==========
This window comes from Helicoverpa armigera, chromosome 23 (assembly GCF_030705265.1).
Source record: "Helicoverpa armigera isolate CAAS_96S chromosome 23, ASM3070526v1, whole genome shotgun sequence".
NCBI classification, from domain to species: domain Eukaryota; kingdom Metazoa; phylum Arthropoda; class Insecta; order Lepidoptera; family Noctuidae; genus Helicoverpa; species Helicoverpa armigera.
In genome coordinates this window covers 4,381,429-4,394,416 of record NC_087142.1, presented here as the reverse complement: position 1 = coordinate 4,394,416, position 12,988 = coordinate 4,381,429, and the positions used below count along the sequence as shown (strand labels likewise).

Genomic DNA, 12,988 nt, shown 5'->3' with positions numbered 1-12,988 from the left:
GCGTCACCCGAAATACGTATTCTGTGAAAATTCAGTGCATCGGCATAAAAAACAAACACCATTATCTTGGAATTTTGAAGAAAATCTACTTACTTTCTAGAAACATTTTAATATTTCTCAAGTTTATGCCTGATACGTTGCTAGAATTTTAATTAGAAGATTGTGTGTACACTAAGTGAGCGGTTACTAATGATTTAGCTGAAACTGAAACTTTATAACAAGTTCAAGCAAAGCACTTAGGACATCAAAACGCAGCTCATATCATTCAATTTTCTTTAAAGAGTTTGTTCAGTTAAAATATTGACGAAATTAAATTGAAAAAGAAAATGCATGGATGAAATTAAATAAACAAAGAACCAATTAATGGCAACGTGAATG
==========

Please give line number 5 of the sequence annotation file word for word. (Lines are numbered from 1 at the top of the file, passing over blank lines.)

Genomic DNA, 12,988 nt, shown 5'->3' with positions numbered 1-12,988 from the left: